5 taels (Chinese) = 6.02 troy ounces

Standard Bar Sizes

400 troy ounces (12.5 kilos)
32.15 troy ounces (1 kilo)
100 troy ounces (3.11 kilos)

Also, a wide variety of smaller-sized bars by various manufacturers are not deliverable to any exchange, but trade among makers in smaller markets.

Karat Gold Conversions

24-karat = .995 to .9999 pure (fine) gold
22-karat = .916 pure (fine) gold
18-karat = .750 pure (fine) gold
14-karat = .583 pure (fine) gold
10-karat = .4167 pure (fine) gold

The degree of purity of native gold, bullion (bars or ingots of unrefined gold), and refined gold is stated in terms of gold content. "Fineness" defines gold content in parts per thousand. For example, a gold nugget containing 885 parts of pure gold and 115 parts of other metals, such as silver and copper, would be considered 885-fine. "Karat" indicates the proportion of solid gold in an alloy based on a total of 24 parts. Thus, 14-karat (14K) gold indicates a composition of 14 parts of gold and 10 parts of other metals. Incidentally, 14K gold is commonly used in jewelry manufacture. "Karat" should not be confused with "carat," a unit of weight used for precious stones.

Geological & Mining Background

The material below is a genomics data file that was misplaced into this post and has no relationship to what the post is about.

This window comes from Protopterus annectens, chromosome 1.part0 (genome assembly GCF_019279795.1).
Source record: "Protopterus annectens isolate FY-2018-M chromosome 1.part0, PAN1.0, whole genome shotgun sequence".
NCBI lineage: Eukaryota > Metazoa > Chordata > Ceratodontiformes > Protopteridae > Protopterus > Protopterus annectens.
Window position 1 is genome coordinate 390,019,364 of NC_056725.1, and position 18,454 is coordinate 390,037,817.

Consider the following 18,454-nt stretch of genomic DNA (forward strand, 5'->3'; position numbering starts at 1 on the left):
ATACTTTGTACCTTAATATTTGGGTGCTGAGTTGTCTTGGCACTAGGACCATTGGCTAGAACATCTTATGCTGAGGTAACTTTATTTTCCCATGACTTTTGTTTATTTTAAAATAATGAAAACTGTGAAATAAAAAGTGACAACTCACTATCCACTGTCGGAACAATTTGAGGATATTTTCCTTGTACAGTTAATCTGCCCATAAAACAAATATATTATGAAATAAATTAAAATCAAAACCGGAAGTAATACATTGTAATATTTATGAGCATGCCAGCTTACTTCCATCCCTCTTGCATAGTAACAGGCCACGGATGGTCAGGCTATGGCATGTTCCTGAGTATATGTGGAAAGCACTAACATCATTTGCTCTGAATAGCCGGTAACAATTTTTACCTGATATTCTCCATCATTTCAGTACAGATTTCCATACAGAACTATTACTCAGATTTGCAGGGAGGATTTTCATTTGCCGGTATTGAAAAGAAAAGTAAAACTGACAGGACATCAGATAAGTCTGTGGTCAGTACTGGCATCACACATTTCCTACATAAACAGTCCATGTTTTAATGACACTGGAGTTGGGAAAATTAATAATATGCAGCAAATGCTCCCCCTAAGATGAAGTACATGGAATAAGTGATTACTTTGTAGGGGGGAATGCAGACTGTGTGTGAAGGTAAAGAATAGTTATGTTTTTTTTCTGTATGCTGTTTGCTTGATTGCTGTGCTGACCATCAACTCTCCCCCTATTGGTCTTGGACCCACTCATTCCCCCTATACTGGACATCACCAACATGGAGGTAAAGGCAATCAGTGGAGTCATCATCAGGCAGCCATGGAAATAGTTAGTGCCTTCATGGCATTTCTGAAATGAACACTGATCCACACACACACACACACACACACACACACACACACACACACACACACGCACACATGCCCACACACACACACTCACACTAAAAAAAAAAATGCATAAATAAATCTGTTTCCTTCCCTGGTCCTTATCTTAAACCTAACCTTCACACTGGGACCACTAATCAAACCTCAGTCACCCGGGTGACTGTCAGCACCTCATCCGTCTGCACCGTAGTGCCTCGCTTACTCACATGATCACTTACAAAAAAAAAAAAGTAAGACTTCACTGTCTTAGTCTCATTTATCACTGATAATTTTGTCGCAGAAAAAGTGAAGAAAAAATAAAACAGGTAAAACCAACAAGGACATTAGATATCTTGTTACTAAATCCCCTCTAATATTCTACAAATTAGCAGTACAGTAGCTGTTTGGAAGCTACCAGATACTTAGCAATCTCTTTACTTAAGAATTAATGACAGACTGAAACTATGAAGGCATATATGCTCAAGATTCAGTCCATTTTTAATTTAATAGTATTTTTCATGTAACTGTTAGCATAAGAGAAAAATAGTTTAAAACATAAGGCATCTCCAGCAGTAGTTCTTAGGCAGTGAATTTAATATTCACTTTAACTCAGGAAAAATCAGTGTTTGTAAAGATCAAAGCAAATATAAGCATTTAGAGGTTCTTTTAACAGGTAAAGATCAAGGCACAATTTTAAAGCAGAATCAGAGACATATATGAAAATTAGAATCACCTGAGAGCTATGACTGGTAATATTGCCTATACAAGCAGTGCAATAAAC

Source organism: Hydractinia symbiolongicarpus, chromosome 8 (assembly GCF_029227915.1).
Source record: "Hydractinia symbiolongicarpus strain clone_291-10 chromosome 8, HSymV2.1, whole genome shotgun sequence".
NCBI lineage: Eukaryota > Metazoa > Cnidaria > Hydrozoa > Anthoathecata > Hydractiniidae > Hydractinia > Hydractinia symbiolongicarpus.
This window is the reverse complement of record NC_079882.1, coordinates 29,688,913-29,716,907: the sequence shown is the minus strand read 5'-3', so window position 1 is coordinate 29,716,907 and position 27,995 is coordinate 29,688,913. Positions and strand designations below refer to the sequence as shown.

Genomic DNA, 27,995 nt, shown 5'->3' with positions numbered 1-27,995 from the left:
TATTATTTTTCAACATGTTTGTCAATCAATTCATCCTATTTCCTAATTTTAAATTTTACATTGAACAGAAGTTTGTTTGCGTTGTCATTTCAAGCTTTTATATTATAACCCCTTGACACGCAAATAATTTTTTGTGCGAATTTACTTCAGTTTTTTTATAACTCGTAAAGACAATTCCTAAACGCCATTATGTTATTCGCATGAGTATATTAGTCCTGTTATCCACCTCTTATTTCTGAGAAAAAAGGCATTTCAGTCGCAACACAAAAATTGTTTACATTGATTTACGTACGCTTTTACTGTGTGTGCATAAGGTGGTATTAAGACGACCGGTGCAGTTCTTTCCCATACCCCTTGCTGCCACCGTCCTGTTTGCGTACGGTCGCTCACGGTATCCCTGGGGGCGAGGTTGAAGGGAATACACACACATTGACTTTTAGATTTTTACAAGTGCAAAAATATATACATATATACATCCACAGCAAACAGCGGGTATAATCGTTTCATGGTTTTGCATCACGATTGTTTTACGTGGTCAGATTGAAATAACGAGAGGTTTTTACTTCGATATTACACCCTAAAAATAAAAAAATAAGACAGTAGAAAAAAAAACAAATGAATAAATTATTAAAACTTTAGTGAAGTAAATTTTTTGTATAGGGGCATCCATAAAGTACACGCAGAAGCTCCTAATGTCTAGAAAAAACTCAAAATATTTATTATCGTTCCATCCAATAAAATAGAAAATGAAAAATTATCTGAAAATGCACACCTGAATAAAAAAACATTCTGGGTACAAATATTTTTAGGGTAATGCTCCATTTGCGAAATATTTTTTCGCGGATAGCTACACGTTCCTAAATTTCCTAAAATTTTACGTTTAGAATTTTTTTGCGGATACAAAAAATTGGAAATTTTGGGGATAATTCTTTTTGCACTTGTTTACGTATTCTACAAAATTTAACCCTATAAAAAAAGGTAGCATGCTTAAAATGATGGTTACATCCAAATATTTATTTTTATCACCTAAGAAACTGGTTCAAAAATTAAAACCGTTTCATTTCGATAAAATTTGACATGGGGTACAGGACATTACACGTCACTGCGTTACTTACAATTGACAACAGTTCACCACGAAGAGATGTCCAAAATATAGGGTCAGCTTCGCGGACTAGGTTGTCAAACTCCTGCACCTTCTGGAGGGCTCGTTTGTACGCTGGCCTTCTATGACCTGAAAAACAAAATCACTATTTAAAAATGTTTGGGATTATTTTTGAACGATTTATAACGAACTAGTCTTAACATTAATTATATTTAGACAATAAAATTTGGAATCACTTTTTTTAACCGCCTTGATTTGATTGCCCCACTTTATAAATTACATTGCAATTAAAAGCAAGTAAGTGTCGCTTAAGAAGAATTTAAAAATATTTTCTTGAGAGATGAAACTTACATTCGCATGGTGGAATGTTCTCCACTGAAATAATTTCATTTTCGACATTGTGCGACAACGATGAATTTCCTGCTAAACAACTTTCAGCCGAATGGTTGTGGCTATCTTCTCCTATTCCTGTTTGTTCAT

Gold is relatively scarce in the earth, but it occurs in many different kinds of rocks and in many different geological environments. Though scarce, gold is concentrated by geologic processes to form commercial deposits of two principal types: lode (primary) deposits and placer (secondary) deposits.

Lode deposits are the targets for the "hardrock" prospector seeking gold at the site of its deposition from mineralizing solutions. Geologists have proposed various hypotheses to explain the source of solutions from which mineral constituents are precipitated in lode deposits.

One widely accepted hypothesis proposes that many gold deposits, especially those found in volcanic and sedimentary rocks, formed from circulating ground waters driven by heat from bodies of magma (molten rock) intruded into the Earth's crust within about 2 to 5 miles of the surface. Active geothermal systems, which are exploited in parts of the United States for natural hot water and steam, provide a modern analog for these gold-depositing systems. Most of the water in geothermal systems originates as rainfall, which moves downward through fractures and permeable beds in cooler parts of the crust and is drawn laterally into areas heated by magma, where it is driven upward through fractures. As the water is superheated, it dissolves metals from the surrounding rocks. When the heated waters reach cooler rocks at shallower depths, metallic minerals precipitate to form veins or blanket-like ore bodies.